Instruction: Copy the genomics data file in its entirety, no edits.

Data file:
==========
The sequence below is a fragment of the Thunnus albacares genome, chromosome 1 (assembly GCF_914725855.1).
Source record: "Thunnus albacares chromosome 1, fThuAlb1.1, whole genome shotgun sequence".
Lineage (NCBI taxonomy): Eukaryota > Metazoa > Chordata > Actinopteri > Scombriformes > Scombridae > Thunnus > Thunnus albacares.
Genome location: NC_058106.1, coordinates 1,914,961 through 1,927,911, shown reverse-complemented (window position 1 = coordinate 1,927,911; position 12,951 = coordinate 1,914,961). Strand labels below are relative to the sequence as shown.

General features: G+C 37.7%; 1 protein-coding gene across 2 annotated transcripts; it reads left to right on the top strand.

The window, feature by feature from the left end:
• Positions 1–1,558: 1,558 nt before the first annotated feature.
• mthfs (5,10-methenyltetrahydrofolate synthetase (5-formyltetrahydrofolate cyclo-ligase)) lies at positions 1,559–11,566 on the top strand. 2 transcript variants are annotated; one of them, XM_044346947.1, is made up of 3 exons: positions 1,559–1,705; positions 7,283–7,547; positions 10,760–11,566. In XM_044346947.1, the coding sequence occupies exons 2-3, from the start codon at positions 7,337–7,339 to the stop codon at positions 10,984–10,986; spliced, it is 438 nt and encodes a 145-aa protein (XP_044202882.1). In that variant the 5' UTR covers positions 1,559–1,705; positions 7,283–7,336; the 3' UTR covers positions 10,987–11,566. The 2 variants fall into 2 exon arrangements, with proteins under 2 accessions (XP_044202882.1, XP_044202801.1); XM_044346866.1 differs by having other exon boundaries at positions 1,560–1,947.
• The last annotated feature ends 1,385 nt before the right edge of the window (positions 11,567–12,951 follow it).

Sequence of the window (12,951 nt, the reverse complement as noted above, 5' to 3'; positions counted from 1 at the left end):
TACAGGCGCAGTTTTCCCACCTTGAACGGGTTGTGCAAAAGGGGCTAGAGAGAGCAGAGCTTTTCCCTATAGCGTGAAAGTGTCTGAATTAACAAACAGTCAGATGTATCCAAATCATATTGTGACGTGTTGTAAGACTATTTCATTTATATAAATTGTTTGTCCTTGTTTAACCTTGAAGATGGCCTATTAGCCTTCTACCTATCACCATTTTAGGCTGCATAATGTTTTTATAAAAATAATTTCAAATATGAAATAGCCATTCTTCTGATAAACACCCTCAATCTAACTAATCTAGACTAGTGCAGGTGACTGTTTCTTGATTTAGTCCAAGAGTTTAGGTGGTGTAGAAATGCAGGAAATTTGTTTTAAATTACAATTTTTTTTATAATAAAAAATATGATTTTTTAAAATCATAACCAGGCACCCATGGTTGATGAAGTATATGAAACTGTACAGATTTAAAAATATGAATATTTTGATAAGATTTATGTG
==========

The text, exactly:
The sequence below is a fragment of the Thunnus albacares genome, chromosome 1 (assembly GCF_914725855.1).
Source record: "Thunnus albacares chromosome 1, fThuAlb1.1, whole genome shotgun sequence".
Lineage (NCBI taxonomy): Eukaryota > Metazoa > Chordata > Actinopteri > Scombriformes > Scombridae > Thunnus > Thunnus albacares.
Genome location: NC_058106.1, coordinates 1,914,961 through 1,927,911, shown reverse-complemented (window position 1 = coordinate 1,927,911; position 12,951 = coordinate 1,914,961). Strand labels below are relative to the sequence as shown.

General features: G+C 37.7%; 1 protein-coding gene across 2 annotated transcripts; it reads left to right on the top strand.

The window, feature by feature from the left end:
• Positions 1–1,558: 1,558 nt before the first annotated feature.
• mthfs (5,10-methenyltetrahydrofolate synthetase (5-formyltetrahydrofolate cyclo-ligase)) lies at positions 1,559–11,566 on the top strand. 2 transcript variants are annotated; one of them, XM_044346947.1, is made up of 3 exons: positions 1,559–1,705; positions 7,283–7,547; positions 10,760–11,566. In XM_044346947.1, the coding sequence occupies exons 2-3, from the start codon at positions 7,337–7,339 to the stop codon at positions 10,984–10,986; spliced, it is 438 nt and encodes a 145-aa protein (XP_044202882.1). In that variant the 5' UTR covers positions 1,559–1,705; positions 7,283–7,336; the 3' UTR covers positions 10,987–11,566. The 2 variants fall into 2 exon arrangements, with proteins under 2 accessions (XP_044202882.1, XP_044202801.1); XM_044346866.1 differs by having other exon boundaries at positions 1,560–1,947.
• The last annotated feature ends 1,385 nt before the right edge of the window (positions 11,567–12,951 follow it).

Sequence of the window (12,951 nt, the reverse complement as noted above, 5' to 3'; positions counted from 1 at the left end):
TACAGGCGCAGTTTTCCCACCTTGAACGGGTTGTGCAAAAGGGGCTAGAGAGAGCAGAGCTTTTCCCTATAGCGTGAAAGTGTCTGAATTAACAAACAGTCAGATGTATCCAAATCATATTGTGACGTGTTGTAAGACTATTTCATTTATATAAATTGTTTGTCCTTGTTTAACCTTGAAGATGGCCTATTAGCCTTCTACCTATCACCATTTTAGGCTGCATAATGTTTTTATAAAAATAATTTCAAATATGAAATAGCCATTCTTCTGATAAACACCCTCAATCTAACTAATCTAGACTAGTGCAGGTGACTGTTTCTTGATTTAGTCCAAGAGTTTAGGTGGTGTAGAAATGCAGGAAATTTGTTTTAAATTACAATTTTTTTTATAATAAAAAATATGATTTTTTAAAATCATAACCAGGCACCCATGGTTGATGAAGTATATGAAACTGTACAGATTTAAAAATATGAATATTTTGATAAGATTTATGTG